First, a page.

The first three of these propositions embody the defenses most seriously relied on. Those defenses were fully considered by the circuit court, and the able and earnest argument of the appellant's counsel has failed to convince us that the learned judge of that court erred as to either of them. Both as to the validity of the claims involved and upon the question of infring-ement, our independent examination of the testimony and exhibits has brought us to the conclusion which was reached by him. We are all of opinion that anticipation has not been established, and that nothing has been shown to qaIl for the imposition of any limitation upon the claims in suit which is not prescribed by the plain meaning of their terms. The appellant's machine is not, it is true, in every detail identical it is the same. with that of the patent, but in all In substantially the same way, and by substantially the same means, it accomplished the same end. That it constitutes an infringement we have no doubt.
S'f. LOUIS CAR-COUPLER CO.
SHICKLE, HARRISON &; HOWARD 1. CO.
The fourth of appellant's propositions is based upon the suggestion that the claims sued on might be held to be for a process, and not for mechanism; but their language cannot be so understood, and there is nothing elsewhere in the patent, or in the evidence, to give color to such a construction of them. If there had been room for question as to their meaning in this respect, the solution of that question would have been for the court; but the court below had no doubt about it, nor have we. The patent is, as it purports to be, for "improvements in folding machines," and for nothing else. The hypothesis upon which this proposition is founded being inadmissible, it of course cannot be sustained. The fifth proposition has not been very strenuously insisted upon. It is but briefly elucidated in the appellant's printed argument, and, as there explained, it seems to rest upon the suggestion which we have just disposed of, or to involve the assumption of anticipation, as to which we have already expressed our opinion. Upon the questions of fact presented it would be profitless to enlarge. It is sufficient to say that we concur in the opinion of the circuit court, and its decree is therefore affirmed.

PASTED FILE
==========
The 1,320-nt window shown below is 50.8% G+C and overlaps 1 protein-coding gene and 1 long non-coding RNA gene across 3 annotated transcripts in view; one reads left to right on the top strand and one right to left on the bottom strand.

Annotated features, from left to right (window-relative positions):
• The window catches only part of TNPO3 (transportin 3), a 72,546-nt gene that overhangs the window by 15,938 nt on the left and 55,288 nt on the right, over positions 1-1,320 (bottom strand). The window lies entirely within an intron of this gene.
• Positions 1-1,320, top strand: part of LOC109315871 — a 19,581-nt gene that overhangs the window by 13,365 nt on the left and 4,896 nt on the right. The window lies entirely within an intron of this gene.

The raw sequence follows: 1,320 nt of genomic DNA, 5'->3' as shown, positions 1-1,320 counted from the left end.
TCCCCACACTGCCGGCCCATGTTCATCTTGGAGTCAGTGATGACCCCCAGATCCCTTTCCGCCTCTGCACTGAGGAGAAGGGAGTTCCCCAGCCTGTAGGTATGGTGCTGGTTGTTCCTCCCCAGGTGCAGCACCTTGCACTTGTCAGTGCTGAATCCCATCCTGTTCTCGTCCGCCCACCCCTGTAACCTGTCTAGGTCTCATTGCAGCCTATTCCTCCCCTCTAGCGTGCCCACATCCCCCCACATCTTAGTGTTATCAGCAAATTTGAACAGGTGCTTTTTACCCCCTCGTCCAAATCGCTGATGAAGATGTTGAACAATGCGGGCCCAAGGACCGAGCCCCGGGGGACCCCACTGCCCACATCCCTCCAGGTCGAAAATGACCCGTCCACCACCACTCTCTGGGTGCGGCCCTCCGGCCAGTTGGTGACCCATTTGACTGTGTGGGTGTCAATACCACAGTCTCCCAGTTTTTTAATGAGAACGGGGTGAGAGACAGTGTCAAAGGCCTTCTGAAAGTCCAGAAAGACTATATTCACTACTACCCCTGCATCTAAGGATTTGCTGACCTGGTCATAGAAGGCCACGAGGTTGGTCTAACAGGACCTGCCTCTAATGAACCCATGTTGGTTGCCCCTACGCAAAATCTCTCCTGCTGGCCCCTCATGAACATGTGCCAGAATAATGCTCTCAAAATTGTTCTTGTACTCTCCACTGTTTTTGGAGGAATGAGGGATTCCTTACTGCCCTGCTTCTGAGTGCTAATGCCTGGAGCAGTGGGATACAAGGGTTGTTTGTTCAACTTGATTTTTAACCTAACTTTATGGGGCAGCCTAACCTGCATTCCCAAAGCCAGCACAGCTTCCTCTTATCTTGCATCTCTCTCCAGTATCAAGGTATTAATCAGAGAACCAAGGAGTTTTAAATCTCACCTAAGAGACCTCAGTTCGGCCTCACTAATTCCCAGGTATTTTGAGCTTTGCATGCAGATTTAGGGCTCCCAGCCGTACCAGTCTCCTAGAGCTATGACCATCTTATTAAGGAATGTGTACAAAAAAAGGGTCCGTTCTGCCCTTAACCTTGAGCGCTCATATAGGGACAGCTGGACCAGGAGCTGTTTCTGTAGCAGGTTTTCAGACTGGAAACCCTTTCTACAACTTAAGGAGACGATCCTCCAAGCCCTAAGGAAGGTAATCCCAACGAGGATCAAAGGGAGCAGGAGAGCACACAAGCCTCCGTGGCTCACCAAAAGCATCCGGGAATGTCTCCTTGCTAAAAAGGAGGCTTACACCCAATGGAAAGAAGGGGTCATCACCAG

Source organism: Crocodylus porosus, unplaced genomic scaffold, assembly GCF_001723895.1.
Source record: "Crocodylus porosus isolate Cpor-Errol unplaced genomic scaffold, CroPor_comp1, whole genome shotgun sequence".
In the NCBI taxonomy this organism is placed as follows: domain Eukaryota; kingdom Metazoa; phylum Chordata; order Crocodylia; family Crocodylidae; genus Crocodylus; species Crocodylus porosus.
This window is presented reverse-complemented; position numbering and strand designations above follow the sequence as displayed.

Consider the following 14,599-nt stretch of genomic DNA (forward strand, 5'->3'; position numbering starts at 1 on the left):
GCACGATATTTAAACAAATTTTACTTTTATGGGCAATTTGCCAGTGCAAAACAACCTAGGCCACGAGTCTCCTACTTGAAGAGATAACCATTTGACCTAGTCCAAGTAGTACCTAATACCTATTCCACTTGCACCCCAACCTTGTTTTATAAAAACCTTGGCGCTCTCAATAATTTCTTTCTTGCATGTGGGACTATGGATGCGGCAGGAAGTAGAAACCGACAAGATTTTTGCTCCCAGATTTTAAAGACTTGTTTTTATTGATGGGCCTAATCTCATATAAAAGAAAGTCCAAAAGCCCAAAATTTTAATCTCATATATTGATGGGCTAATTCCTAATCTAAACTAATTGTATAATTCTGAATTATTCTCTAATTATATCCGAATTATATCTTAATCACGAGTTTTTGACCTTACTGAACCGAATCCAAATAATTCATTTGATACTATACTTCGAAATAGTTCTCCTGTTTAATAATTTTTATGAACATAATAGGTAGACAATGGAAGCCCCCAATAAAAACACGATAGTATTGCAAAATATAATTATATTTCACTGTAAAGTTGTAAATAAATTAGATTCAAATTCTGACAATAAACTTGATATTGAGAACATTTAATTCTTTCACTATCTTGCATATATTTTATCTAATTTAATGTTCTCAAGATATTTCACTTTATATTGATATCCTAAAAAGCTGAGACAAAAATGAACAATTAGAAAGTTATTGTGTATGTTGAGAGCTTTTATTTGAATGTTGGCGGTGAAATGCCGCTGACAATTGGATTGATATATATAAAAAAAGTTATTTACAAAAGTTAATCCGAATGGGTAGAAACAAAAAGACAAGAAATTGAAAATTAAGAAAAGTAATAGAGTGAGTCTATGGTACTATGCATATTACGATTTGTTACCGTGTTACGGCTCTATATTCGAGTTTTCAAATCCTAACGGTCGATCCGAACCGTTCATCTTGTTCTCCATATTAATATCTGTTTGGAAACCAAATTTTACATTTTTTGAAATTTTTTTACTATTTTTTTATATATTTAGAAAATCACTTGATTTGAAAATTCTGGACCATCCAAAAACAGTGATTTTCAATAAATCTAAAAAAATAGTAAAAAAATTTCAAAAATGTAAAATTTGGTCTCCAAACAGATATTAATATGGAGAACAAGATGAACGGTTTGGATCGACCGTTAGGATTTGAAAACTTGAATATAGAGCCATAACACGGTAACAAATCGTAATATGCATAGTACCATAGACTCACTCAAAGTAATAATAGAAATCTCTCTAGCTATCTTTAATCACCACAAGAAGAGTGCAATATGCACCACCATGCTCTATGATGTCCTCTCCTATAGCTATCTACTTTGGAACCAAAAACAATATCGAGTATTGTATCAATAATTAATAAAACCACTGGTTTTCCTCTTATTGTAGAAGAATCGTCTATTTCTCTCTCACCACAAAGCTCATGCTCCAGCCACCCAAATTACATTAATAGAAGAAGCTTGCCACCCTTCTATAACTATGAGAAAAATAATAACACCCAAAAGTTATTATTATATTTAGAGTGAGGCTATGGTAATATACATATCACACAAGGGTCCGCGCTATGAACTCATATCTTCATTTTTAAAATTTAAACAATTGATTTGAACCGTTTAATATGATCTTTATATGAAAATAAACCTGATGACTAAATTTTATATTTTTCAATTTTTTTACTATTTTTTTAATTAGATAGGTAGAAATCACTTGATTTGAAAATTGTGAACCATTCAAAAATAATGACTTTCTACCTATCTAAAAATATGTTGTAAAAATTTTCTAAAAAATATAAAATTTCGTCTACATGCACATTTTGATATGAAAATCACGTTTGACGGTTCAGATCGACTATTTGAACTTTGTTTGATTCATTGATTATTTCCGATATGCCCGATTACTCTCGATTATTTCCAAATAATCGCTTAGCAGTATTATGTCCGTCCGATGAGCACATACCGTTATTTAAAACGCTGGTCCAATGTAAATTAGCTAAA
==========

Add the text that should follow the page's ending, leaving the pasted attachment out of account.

ST. LOUIS CAR-COUPLER CO. v. SHICKLE, HARRISON & HOWARD IRON', CO. (Circuit Court, E. D. Missouri, E. D. November 30, 1895.)
1. INFRINGEMENT OF PATENTS-RIGHT TO MAKE REPAIRS.
A purchaser of a patented article may use it until it is worn out, and may repair and improve it as he pleases, provided that such repair and improvement do;not amount to a reconstruction of the patented invention. Wilson v. Simpson, 9 How. 109;. Chaffee v. Belting Co., 22 How. 217; Cotton-Tie Co. v. Simmons, 1 Sup. Ct. 52, 106 U.S. 89,-followed.